Seems to be working fine right now, Why change it to something more restrictive when there doesn’t seem to be any problems under the current situation….

  3. Pat Rothchild on

    I get your perspective, Patrick. As a healer, I run into countless roadblocks because of prohibition and how people have internalized such varying pieces its psychological and cultural implications. In my view, those who have struggled to get us this far are due respect and gratitude. Don’t under estimate the validity and need for the hard-won wisdom they bring to the table. Having been there, I empathize with your impatience. It doesn’t help though.

    Let’s get it together, if only for a year. Maybe, if we try it, we’ll get better at voicing our issues in more inspirational, productive tones. When we do, they’ll resonate.

    It’s hard. The people out front have feelings. They take huge risks, not only with their assets, but their freedom. Thank you all. It will take us all to take this next step. Yes, there will be more to come, thousands probably.

  4. Cannabis Radio on

    Competing initiatives are extremely difficult for uneducated voters to comprehend. It also holds the potential to divide the vote, making it much more difficult to guarantee success once making the ballot on election day.

    The collective “we”, needs California to find common ground and unify those who have the ability to swing support under 1 banner. If California can legalize adult use, it makes it much easier for the rest of the country to follow suit.

    We respect peoples opinions about getting to a legal framework, but an all or nothing approach will certainly guarantee a continuation of prohibition in the key states we need to legalize. Unity in the community is the approach to success and forward progress. We send vibes of positive energy to Cali, and hope these various initiatives can soon see eye to eye.

  5. Mikael Drache on

    Relieved to see that no one was swayed by Ms. Jones’ egocentric efforts to control the process. Be your own “gladiator” Dale!

  6. Democracy Theater on

    “In the past two weeks, a growing number of advocates, industry leaders and legalization supporters have started to gravitate toward a measure backed by billionaire Sean Parker, while the other major legalization campaign – ReformCA – has lost some key supporters.”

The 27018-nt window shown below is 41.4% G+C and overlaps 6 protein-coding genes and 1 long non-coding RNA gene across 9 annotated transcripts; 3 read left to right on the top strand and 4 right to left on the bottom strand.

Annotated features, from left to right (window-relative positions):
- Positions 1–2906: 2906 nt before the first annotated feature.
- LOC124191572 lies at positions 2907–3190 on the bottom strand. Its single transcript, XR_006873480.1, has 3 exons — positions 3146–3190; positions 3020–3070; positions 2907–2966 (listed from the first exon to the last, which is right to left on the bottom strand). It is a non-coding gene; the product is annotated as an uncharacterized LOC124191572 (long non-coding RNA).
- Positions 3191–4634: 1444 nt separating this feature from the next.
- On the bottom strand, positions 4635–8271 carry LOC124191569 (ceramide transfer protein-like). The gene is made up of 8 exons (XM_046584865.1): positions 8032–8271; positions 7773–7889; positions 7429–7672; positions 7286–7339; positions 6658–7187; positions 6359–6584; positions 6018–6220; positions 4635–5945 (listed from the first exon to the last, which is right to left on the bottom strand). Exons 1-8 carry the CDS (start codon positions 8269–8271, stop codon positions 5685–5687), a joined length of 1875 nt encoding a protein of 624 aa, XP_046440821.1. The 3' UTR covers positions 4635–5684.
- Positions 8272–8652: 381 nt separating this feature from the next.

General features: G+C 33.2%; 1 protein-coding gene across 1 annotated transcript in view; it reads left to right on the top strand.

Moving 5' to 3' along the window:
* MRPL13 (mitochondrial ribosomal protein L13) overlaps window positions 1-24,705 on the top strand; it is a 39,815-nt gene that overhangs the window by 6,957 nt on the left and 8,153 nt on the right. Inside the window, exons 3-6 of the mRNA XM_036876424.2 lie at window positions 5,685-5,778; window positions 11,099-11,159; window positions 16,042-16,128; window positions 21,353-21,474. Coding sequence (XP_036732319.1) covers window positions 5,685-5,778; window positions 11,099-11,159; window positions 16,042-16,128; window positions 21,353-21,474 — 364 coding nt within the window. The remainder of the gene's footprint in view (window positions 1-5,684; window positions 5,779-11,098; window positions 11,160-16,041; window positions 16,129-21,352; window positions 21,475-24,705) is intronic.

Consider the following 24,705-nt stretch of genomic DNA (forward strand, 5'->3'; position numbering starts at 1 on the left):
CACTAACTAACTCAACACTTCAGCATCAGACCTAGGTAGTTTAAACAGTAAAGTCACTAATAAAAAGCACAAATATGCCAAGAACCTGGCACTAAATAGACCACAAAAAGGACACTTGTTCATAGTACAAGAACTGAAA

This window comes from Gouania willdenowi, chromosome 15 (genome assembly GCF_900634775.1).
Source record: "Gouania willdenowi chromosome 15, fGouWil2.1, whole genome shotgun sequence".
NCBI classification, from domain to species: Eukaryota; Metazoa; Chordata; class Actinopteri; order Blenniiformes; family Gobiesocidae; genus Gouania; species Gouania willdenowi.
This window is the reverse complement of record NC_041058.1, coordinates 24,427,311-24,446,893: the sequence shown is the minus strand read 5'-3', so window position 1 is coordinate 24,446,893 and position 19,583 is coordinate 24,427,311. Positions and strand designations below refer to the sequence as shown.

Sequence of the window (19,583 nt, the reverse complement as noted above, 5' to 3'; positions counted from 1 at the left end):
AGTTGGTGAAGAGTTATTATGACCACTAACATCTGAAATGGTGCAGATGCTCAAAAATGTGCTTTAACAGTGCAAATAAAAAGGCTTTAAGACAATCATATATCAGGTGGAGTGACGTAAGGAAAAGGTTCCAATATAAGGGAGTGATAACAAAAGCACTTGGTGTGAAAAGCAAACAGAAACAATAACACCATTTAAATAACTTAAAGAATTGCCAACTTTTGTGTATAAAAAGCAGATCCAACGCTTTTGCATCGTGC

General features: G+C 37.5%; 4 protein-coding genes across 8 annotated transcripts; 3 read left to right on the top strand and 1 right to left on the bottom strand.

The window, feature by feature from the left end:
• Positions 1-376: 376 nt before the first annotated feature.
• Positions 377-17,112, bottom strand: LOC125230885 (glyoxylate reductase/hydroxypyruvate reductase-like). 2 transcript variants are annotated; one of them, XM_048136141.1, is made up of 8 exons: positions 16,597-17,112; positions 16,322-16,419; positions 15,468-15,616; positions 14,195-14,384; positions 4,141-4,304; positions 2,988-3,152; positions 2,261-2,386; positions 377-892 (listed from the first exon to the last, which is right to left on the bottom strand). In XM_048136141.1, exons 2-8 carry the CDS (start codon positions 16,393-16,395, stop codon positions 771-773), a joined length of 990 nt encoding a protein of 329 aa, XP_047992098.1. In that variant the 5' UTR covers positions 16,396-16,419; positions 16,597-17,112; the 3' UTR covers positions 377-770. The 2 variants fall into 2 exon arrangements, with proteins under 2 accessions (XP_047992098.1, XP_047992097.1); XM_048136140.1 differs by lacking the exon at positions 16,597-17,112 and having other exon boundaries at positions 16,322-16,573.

Because billionaires are always looking out for the common man.

  7. Mark Lee on

    This could easily be Ohio all over again. As in the general election caucus each plan, hold a primary, and allow the people of California to decide the compromise between the law changing vote. I knew the “Emerald Triangle” growers and pioneers long before a legal plant could be grown in Cali. I know what their primary purpose was in 1984, which has only further expanded. I would never propose any harm to come to the unsung greats of the industry. $2.00 per square foot among other size/location taxes applied to these bold GIANTS of the industry plus a percentage attack on canopy? NO!!!
    My experience has been that California should be paying the many outdoor grow-ops for reducing the CO2 load on the Cali environment. If Cali could grow even one-million acres of cannabis/hemp yearly in an arranged method of separation, Cali’s carbon emissions tax would greatly reduced, likely to zero, leaving no interference to the Napa Valley, nor any other agricultural enterprise or Federal Preserve.
    I met these wealthier young men when they saw me pictured in “High Times” holding what was a gargantuan reverted Indica bud. It seems the railroad seeded the most general of a cannabis mixture to harvest upon our entry into WWII for rope and parachutes until DuPont of Northern Iowa developed synthetic Rayon and Nylon. These Midwest wild crops were sprayed, and they survived. They were burned, and they survived. This was done to a point that males were scarce, and they still survived. In an experiment, I selected several male plants that survived on my father’s property and just prior to an explosion of pollen I tightly bagged the pollen bearing tops and branches cut them and shook them furiously. My efforts were rewarded with a 1/2 lb. brick of hash that one could not tell from a mild Moroccan. I was also rewarded with a visit from Humboldt County growers. I guaranteed a spray free area, that they could return in three years to harvest, as experimental breeding stock as all of our experiments pointed to many Indica’s and Sativa’s that had survived these many years. When it came time to meet in October of 1983, they traded me many exotic’s and Humboldt grown stock and some cash as well!!! No, reach a consensus or damage every area that was a collection point for their work which I followed as intently as publications of the time would allow.